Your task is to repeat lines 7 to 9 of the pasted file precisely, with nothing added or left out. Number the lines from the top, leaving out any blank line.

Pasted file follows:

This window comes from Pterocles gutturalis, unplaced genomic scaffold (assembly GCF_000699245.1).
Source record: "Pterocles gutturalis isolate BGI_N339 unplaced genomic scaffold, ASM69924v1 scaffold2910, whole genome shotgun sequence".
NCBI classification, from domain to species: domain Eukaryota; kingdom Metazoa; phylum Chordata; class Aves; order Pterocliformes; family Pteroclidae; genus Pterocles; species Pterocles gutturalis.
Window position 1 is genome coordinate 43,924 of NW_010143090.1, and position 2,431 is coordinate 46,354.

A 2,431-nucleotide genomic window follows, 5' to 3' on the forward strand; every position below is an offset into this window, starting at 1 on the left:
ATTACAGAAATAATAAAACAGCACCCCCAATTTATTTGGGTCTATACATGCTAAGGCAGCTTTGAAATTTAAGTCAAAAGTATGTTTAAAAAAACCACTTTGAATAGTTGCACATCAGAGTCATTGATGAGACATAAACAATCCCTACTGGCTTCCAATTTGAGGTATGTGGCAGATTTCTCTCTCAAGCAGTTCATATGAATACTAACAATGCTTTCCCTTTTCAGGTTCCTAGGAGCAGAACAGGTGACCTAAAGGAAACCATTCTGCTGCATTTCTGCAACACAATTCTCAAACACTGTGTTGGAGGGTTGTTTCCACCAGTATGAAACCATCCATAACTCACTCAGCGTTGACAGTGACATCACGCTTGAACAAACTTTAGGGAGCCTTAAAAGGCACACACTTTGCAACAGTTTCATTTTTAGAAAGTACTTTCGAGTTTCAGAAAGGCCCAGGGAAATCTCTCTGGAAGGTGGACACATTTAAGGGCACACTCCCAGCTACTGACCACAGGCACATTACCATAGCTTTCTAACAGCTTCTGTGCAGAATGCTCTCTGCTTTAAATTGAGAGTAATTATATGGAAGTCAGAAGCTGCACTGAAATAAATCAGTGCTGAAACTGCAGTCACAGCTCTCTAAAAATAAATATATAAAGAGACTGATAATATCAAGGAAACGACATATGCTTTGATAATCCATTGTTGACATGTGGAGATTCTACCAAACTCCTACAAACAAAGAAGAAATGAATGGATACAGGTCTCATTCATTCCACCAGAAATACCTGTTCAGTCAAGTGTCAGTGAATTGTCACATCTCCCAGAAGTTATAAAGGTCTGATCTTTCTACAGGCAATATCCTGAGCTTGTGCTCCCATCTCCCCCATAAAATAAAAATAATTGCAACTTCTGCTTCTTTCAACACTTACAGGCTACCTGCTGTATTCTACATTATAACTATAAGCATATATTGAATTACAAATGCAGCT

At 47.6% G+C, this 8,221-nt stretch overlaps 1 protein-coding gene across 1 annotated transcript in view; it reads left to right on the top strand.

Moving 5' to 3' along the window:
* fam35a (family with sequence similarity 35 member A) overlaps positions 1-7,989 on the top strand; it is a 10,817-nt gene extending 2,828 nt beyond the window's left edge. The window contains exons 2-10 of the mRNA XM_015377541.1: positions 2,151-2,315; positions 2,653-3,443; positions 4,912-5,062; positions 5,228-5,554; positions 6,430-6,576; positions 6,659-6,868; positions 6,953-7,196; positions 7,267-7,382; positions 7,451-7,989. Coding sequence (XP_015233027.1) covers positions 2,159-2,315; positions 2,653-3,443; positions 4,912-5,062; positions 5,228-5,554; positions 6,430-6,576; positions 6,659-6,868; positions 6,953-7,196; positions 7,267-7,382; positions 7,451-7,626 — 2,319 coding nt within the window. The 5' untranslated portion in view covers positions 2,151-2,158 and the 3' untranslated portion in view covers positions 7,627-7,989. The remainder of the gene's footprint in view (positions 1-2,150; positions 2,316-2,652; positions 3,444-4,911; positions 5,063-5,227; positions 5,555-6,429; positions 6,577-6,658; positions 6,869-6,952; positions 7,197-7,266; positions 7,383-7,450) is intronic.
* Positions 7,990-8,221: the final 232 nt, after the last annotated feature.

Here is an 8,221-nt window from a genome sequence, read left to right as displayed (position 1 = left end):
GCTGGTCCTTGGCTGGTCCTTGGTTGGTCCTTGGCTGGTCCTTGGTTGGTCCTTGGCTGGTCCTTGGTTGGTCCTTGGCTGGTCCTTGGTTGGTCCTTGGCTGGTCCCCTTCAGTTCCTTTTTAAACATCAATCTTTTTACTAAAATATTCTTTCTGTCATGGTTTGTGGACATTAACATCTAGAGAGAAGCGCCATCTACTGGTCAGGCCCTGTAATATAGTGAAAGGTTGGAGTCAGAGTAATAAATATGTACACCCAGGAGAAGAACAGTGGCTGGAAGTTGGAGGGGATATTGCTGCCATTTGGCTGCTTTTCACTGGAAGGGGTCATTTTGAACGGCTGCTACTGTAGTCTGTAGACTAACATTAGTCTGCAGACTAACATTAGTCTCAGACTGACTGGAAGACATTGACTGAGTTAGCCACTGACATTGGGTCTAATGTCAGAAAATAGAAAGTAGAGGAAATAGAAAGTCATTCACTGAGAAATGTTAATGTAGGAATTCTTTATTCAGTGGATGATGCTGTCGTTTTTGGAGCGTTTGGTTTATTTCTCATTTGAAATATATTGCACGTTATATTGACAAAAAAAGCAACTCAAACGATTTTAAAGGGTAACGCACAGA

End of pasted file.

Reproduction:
At 47.6% G+C, this 8,221-nt stretch overlaps 1 protein-coding gene across 1 annotated transcript in view; it reads left to right on the top strand.

Moving 5' to 3' along the window:
* fam35a (family with sequence similarity 35 member A) overlaps positions 1-7,989 on the top strand; it is a 10,817-nt gene extending 2,828 nt beyond the window's left edge. The window contains exons 2-10 of the mRNA XM_015377541.1: positions 2,151-2,315; positions 2,653-3,443; positions 4,912-5,062; positions 5,228-5,554; positions 6,430-6,576; positions 6,659-6,868; positions 6,953-7,196; positions 7,267-7,382; positions 7,451-7,989. Coding sequence (XP_015233027.1) covers positions 2,159-2,315; positions 2,653-3,443; positions 4,912-5,062; positions 5,228-5,554; positions 6,430-6,576; positions 6,659-6,868; positions 6,953-7,196; positions 7,267-7,382; positions 7,451-7,626 — 2,319 coding nt within the window. The 5' untranslated portion in view covers positions 2,151-2,158 and the 3' untranslated portion in view covers positions 7,627-7,989. The remainder of the gene's footprint in view (positions 1-2,150; positions 2,316-2,652; positions 3,444-4,911; positions 5,063-5,227; positions 5,555-6,429; positions 6,577-6,658; positions 6,869-6,952; positions 7,197-7,266; positions 7,383-7,450) is intronic.